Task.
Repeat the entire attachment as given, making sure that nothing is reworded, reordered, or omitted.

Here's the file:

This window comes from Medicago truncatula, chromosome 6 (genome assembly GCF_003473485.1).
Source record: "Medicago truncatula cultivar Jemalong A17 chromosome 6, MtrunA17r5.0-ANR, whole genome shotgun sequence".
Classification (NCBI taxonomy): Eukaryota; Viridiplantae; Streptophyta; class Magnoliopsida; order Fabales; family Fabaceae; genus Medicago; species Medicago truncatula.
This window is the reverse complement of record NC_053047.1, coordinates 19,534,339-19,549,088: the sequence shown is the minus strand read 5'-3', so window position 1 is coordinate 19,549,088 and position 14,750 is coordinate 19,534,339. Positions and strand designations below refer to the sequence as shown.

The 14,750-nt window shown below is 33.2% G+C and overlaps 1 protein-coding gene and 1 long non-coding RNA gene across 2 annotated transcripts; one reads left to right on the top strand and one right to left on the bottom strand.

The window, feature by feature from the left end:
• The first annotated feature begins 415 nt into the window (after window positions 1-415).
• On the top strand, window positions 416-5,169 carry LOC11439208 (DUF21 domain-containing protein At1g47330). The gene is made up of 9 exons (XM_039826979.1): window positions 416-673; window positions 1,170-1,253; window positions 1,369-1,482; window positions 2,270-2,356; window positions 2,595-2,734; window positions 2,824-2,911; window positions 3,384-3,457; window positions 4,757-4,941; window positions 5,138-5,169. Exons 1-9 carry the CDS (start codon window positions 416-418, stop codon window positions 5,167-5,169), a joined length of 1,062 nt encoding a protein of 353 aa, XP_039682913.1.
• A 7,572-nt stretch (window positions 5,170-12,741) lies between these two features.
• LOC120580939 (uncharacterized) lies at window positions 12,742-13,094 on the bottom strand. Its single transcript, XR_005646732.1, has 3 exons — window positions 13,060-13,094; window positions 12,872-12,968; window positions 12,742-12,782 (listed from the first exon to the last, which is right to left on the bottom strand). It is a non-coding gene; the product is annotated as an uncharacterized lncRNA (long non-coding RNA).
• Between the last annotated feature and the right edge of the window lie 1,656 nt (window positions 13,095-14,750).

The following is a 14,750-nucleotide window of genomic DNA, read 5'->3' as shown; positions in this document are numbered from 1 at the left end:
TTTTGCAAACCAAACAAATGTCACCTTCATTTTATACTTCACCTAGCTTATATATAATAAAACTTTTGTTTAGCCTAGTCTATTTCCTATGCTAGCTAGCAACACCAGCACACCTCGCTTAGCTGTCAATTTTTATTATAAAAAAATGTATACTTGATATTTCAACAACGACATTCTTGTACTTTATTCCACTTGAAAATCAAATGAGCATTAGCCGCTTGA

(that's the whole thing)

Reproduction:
This window comes from Medicago truncatula, chromosome 6 (genome assembly GCF_003473485.1).
Source record: "Medicago truncatula cultivar Jemalong A17 chromosome 6, MtrunA17r5.0-ANR, whole genome shotgun sequence".
Classification (NCBI taxonomy): Eukaryota; Viridiplantae; Streptophyta; class Magnoliopsida; order Fabales; family Fabaceae; genus Medicago; species Medicago truncatula.
This window is the reverse complement of record NC_053047.1, coordinates 19,534,339-19,549,088: the sequence shown is the minus strand read 5'-3', so window position 1 is coordinate 19,549,088 and position 14,750 is coordinate 19,534,339. Positions and strand designations below refer to the sequence as shown.

The 14,750-nt window shown below is 33.2% G+C and overlaps 1 protein-coding gene and 1 long non-coding RNA gene across 2 annotated transcripts; one reads left to right on the top strand and one right to left on the bottom strand.

The window, feature by feature from the left end:
• The first annotated feature begins 415 nt into the window (after window positions 1-415).
• On the top strand, window positions 416-5,169 carry LOC11439208 (DUF21 domain-containing protein At1g47330). The gene is made up of 9 exons (XM_039826979.1): window positions 416-673; window positions 1,170-1,253; window positions 1,369-1,482; window positions 2,270-2,356; window positions 2,595-2,734; window positions 2,824-2,911; window positions 3,384-3,457; window positions 4,757-4,941; window positions 5,138-5,169. Exons 1-9 carry the CDS (start codon window positions 416-418, stop codon window positions 5,167-5,169), a joined length of 1,062 nt encoding a protein of 353 aa, XP_039682913.1.
• A 7,572-nt stretch (window positions 5,170-12,741) lies between these two features.
• LOC120580939 (uncharacterized) lies at window positions 12,742-13,094 on the bottom strand. Its single transcript, XR_005646732.1, has 3 exons — window positions 13,060-13,094; window positions 12,872-12,968; window positions 12,742-12,782 (listed from the first exon to the last, which is right to left on the bottom strand). It is a non-coding gene; the product is annotated as an uncharacterized lncRNA (long non-coding RNA).
• Between the last annotated feature and the right edge of the window lie 1,656 nt (window positions 13,095-14,750).

The following is a 14,750-nucleotide window of genomic DNA, read 5'->3' as shown; positions in this document are numbered from 1 at the left end:
TTTTGCAAACCAAACAAATGTCACCTTCATTTTATACTTCACCTAGCTTATATATAATAAAACTTTTGTTTAGCCTAGTCTATTTCCTATGCTAGCTAGCAACACCAGCACACCTCGCTTAGCTGTCAATTTTTATTATAAAAAAATGTATACTTGATATTTCAACAACGACATTCTTGTACTTTATTCCACTTGAAAATCAAATGAGCATTAGCCGCTTGA